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  • Writer's pictureJonathan.Crabtree

Advent of: Love is patient. Love is kind.

A reflection on 1st Corinthians 13:4 for the season of Advent, the season of anticipating and expecting Jesus to make all things new.


The season of Advent, which begins four Sundays before Christmas Day, is a season in which the Church begins a new liturgical year. ‘Liturgical’ simply refers to a specific ordering of Scripture readings and prayers, both daily and on worship days, that is set to the rhythm of Jesus’ birth, life, death and resurrection. The Church follows a liturgical year to ‘remember’ what Jesus has done, what Jesus is doing, and what Jesus will do. Why? Because we forget, as much as it pains us to admit that. We forget. Even on our best days, we forget. Even with the best intentions and with the best of disciplines, we forget. I forget. But, thank goodness that Jesus is love, and love is patient, love is kind, and this is precisely how the Church begins the new liturgical year: in Jesus’ love, patience, kindness. It’s these elements of Jesus’ love to which I reflect.


The context in which we find this scripture is in the form of a letter written by a guy named Paul, and he wrote the letter to the Church in the port-city of Corinth. The Church was a culture melting pot, and thus the Church reflected that, both ethnically and socially. The inter-mingling of vast ethnicities and social classes, as well as simply Jews being in the same worship space of formerly non-believers, really created a tense atmosphere. Paul, who we believe to have written majority of the New Testament [outside of the Gospels], speaks with authority to the Church of Corinth and calls them to unity.


In this chapter, Paul recognizes his authority, but admits that if he doesn’t act in love, then anything he says or does is really worthless. Paul poetically, almost romantically, defines love as the greatest quality and characteristic of a Christian. As much as I want to believe that Paul thinks he is a prime example of one who loves such a way, I know that he's not. I think Paul is rhetorically crafting a definition of love that is founded in Jesus, because later in 1st John 4:7 that God is love. God is Father, Son, and Spirit; therefore, Jesus is love. He is patient. He is kind.


Now, Paul, especially would know that Jesus’ love is patient and kind because of previous encounters. Paul was a thorough-bred Jew, who loved what we call the Old Testament, studied it, and vowed to protect it from these Christians. In Acts 9, we read of the powerful encounter that Paul [Jewish named, Saul] had with Jesus on the road to Damascus. His eyes were covered with ‘scales’ and it wasn’t until a Christian named Ananias answered Jesus in a vision to go lay hands on Saul’s eyes to see again. Ananias reluctantly agrees. As they say, the rest is history.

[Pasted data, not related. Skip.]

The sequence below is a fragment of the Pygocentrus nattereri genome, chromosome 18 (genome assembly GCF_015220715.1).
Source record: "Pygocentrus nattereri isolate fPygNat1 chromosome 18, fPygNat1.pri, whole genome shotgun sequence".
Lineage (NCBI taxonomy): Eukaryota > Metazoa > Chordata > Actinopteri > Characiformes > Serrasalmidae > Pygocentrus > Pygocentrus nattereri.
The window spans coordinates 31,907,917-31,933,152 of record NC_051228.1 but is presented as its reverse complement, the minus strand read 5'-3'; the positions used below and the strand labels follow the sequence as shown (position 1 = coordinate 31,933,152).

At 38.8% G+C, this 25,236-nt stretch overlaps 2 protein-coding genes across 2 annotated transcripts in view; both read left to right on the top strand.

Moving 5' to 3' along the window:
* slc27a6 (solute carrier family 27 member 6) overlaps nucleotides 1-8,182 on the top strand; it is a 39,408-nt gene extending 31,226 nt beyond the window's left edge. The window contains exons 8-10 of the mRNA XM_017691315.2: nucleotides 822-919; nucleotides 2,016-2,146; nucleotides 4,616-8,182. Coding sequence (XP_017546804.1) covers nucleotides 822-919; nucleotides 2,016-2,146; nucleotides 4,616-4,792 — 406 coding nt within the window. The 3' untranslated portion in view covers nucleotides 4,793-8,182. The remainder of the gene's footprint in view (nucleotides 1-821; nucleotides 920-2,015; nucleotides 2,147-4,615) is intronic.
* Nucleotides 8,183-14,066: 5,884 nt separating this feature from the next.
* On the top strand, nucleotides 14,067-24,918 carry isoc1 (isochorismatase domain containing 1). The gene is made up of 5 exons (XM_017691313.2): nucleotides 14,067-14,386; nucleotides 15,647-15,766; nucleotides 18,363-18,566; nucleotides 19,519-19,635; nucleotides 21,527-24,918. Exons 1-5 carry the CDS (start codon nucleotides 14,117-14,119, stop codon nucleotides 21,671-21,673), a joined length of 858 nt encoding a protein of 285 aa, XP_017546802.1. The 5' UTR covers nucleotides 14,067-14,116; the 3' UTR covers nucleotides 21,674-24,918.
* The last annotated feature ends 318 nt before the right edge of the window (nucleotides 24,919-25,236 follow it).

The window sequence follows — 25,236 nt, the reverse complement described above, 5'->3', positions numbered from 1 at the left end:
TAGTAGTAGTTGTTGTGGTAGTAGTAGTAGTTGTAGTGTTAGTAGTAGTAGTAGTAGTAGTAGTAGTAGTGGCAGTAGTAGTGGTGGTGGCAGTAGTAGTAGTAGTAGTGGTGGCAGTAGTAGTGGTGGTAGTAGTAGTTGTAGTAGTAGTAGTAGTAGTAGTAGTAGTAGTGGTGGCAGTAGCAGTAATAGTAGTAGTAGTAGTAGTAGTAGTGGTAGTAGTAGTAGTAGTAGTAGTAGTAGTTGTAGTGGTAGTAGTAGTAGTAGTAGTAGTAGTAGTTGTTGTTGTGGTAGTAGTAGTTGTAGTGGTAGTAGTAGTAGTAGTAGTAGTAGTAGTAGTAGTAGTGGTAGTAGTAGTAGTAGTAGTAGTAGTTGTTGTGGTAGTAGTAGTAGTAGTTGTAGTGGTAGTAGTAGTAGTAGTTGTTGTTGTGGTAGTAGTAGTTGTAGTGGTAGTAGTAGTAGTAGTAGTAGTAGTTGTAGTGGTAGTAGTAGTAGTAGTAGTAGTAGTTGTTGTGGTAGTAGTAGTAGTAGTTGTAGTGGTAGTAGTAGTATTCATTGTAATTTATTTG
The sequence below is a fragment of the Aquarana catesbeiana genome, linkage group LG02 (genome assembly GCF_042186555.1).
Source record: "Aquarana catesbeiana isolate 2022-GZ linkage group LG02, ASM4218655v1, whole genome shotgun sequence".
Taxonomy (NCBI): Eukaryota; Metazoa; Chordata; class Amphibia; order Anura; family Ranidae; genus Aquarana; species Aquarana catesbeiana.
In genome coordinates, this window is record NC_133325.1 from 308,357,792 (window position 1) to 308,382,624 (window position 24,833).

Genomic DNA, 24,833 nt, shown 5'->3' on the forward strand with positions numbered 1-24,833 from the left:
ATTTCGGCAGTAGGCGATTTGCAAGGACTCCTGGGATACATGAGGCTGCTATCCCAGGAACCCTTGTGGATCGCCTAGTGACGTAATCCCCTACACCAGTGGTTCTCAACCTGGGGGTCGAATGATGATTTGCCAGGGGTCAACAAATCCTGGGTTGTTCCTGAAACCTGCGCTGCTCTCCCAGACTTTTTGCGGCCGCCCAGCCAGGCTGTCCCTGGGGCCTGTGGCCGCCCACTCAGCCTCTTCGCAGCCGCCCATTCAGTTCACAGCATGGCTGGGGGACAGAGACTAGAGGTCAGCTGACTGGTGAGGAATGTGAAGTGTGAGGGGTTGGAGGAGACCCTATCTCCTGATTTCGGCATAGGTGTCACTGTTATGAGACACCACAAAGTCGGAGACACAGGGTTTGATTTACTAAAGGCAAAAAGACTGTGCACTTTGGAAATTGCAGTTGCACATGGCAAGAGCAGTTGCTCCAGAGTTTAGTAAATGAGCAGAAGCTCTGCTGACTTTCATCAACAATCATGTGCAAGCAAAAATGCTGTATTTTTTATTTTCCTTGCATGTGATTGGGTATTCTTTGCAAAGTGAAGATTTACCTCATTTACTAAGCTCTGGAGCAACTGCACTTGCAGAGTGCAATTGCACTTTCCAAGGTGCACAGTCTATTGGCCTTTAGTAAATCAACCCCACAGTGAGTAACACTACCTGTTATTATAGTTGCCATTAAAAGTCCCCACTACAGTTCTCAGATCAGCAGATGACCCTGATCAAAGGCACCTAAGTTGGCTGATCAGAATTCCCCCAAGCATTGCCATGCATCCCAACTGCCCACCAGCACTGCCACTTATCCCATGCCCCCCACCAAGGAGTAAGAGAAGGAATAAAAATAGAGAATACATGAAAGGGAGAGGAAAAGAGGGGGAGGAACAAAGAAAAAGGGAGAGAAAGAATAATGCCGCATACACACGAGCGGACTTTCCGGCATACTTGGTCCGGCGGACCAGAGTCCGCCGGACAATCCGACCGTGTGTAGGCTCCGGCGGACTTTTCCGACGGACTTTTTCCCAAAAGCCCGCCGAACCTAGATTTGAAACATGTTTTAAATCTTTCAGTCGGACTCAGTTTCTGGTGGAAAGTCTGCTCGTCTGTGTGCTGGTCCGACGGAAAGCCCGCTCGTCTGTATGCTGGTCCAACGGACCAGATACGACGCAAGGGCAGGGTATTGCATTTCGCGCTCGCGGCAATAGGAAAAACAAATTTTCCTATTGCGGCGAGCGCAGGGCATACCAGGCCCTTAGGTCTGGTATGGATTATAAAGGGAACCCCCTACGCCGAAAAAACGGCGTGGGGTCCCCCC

Paul’s story is one of several stories throughout scripture in which we understand what Paul is saying to the Corinthians: Love is patient. Love is kind. This is a holy love, not a worldly love. There is a huge difference, and even greater blessing to those who begin to understand how this holy love operates in our lives. For me, this phrase has been an anchor in my soul most recently, when I’m struggling with anxiety or lack of self-confidence. I’ve been repeating this phrase, and I’ve noticed a difference in how I understand this holy love of Jesus.


Jesus’ love is vastly different than our definition of love, but as a follower of Jesus, I hope to love like him. Before I can love like him, I must know that he first loves me, and this is how the relationship begins: with His patient and kind love, graciously waiting for me to respond. For some of us, it may take moments, and for others, it may take years. Jesus is love, and his love is patient. His love is kind. He waits. Those who know of this love, will love others in the same way, but it takes us a bit longer to grow in doing so. Thankfully, his love is patient. His love is kind.


I cannot say that I love Jesus and NOT love others, and the only way that I can love others is to respond to Jesus love, which is patient and kind. Love of others, my neighbor, is predicated on my love for Jesus, which is primarily his action towards humanity. As much as I want to pridefully admit that I love others like Jesus loves me, I know that it’s not true. But, the more I grow in my love for Jesus, realizing how much he loves me, the more I learn to be patient and kind with others who may think, look, and act different than me.


Like the parable of the prodigal son in Luke 15, the son leaves his father, realizes the mistakes he’s made, and returns home to find that the father sees him and runs to him. I imagine a father sitting on the porch of some farm house, while he scans the horizon, anticipating and expecting his son’s return. That is love. It is patient in waiting and is kind in accepting.


The historical culmination of Jesus the Savior coming to earth is the essence of a love that is patient and kind. When the people of God in the Old Testament, the Hebrews [Israel/Judah], repeatedly forgot that the first three of ten commandments instructed them to love God, the love of God patiently waited for them to return to their senses. His love was not a passive patience but an active and timely one. I think Jesus continues to love in the same way; patiently and with kindness.


Jesus is waiting on you to realize how much he loves you. No matter how far you think you are. No matter how much you think you don’t deserve it. No matter how much you may be angry at him, even. No matter the distance you think is between you and Jesus, I guarantee that he is closer than you think. He is patient. He is kind.


And He loves you.


Come home.


He’s anticipating.  




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